Shown in the photos below is the front and back view of the non-rallye radio face plate (top of photos) and the rallye dash radio face plate (bottom of photos.) Note the top bezel in each photo has two oval screw holes and the bottom bezel in each photo has four round screw holes.

The next two photos below show the optional AM/8-track face plates. In the left photo, the black pebble finish and the wood-grain finish are shown for the rallye dash bezel. Both finishes are the same part number. The next photo shows the two finishes on the non-rallye bezel. Notice in the pictures that the non-rallye AM/8-track radio face plate for a Sport Satellite and the same face plate for a Satellite or Belvedere are identical except for the vinyl covering. This also applies for the AM or the AM/FM style radio face plates as well. The far right photo shows the back side view of the non-rallye black pebble finish and woodgrain finish AM/8-track bezels.

The rallye dash radio face plates are made of substantially heavier plastic material than the non-rallye dash piece. Notice that there are some complex contours to it as well; it is NOT just a flat piece of plastic. The rallye dash radio face plate also uses 4 round screw holes to attach it to the metal dash framework, compared to only the two oval holes in the non-rallye dash face plate.

Now to the differences between the wood-grain and black pebble finished rallye dash radio face plate pieces. If one looks on the back side of either face plate, you will notice it has the identical same part number. The AM or AM/FM face plate is part number 2984697 and the AM/8-track is part number 2927930. The reason for the same part number is because these face plate plastic pieces are identical.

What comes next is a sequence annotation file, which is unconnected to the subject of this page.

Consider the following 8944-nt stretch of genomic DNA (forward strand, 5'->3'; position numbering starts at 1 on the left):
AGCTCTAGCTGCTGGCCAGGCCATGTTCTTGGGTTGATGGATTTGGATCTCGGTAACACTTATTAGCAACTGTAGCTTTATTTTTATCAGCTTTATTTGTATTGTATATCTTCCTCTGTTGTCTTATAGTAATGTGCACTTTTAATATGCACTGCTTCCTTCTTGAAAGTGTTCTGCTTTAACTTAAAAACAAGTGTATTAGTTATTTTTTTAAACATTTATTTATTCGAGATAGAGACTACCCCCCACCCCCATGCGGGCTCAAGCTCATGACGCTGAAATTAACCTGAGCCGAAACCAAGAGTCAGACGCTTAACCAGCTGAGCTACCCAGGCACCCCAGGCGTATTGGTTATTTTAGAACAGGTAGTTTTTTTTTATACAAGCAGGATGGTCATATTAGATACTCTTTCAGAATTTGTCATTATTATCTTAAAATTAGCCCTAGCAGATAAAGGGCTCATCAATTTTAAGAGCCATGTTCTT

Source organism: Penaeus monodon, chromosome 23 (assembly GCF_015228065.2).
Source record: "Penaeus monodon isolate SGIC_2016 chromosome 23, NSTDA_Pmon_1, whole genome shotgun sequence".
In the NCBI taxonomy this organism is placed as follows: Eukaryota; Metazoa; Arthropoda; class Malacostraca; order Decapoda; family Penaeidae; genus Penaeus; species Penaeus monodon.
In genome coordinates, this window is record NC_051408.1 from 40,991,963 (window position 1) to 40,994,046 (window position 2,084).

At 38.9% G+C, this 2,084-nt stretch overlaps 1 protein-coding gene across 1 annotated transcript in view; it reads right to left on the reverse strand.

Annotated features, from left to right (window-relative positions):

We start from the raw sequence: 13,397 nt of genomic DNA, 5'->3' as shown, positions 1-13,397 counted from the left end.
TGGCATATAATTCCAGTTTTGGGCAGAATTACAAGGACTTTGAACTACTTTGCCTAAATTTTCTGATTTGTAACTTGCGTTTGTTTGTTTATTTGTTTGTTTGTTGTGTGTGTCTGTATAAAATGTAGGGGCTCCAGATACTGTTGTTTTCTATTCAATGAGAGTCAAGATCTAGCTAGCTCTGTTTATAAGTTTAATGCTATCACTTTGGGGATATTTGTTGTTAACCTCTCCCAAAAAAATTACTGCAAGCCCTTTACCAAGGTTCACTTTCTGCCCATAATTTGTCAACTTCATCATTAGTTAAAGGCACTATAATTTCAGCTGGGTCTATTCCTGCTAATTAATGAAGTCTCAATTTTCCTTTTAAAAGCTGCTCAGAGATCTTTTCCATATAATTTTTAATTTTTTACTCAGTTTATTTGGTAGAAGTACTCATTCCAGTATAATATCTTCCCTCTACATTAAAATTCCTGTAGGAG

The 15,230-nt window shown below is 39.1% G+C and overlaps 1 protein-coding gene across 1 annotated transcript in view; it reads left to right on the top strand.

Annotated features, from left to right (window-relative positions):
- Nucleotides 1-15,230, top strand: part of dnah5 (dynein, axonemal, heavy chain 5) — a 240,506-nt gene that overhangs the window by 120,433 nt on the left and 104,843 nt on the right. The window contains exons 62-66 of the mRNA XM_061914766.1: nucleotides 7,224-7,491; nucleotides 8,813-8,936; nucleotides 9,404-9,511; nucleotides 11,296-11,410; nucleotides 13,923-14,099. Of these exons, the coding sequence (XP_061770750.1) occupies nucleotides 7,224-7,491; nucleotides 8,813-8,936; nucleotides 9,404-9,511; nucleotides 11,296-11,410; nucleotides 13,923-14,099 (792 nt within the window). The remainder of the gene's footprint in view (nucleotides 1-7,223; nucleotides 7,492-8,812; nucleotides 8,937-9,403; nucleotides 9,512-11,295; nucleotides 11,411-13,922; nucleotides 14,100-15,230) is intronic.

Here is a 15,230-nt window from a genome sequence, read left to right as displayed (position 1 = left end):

The wood-grain trim for the rallye dash is actually a two-piece metal part (glued together) that clips into the heavy black pebble textured radio face plate on the RoadRunner. The wood-grain metal "cover" is sandwiched between the black pebble textured heavy plastic by a smaller metal piece with five small tabs. The wood-grained cover that is glued to the inner metal piece that  has the five clips is attached tot he black heavy textured plastic RoadRunner face plate. If one looks on the back side of the RoadRunner black pebble rallye dash face plate, you will notice five 1/4" molded-in slits or grooves that can be drilled open so the five tabs in the wood-grain metal "sandwich" can go into and then are folded over to fasten it to the original face plate.

The photo below at left is a view of the front side of the three pieces that make up the rallye dash wood-grain AM radio face plate: bottom to top is the chrome plated/black spray painted plastic piece, the metal frame and then the wood-grain trim piece. Notice the slits opened up in the black plastic piece. Next is a view of these same three pieces from the back side. The photo on the far right is a close-up view of the back side and front side of the rallye dash AM radio face plate. Note the same slits in the back side that you would  insert the tabs for the wood-grain piece.

I hope this information will save some frustration in "winning" a rallye dash face plate on e-bay only to find out it is really for the non-rallye dash. By the way, the rallye dash pieces are going for much more money, especially with the wood-grain, than the non-rallye pieces.